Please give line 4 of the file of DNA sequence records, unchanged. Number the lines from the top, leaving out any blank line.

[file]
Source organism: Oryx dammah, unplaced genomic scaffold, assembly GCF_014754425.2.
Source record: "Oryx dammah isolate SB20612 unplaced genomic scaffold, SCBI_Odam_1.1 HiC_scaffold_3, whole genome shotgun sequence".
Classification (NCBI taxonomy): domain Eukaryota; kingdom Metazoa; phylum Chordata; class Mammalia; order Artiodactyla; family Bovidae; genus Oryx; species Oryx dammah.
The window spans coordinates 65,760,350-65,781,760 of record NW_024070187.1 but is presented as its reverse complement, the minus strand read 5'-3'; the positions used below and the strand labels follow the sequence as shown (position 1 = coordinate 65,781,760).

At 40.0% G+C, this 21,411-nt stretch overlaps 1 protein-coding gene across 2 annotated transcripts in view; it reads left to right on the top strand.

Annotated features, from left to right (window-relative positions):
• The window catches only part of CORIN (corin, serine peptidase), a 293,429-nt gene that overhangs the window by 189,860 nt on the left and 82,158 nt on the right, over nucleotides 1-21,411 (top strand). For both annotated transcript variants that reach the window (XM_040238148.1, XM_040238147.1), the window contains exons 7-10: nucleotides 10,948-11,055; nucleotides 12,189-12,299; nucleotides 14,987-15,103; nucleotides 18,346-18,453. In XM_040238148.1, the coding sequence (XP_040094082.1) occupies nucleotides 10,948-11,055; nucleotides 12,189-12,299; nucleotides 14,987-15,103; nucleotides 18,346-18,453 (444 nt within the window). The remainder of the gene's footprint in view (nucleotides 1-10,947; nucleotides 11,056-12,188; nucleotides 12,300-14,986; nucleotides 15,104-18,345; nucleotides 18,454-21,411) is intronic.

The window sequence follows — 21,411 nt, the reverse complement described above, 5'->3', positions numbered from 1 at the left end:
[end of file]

The window spans coordinates 65,760,350-65,781,760 of record NW_024070187.1 but is presented as its reverse complement, the minus strand read 5'-3'; the positions used below and the strand labels follow the sequence as shown (position 1 = coordinate 65,781,760).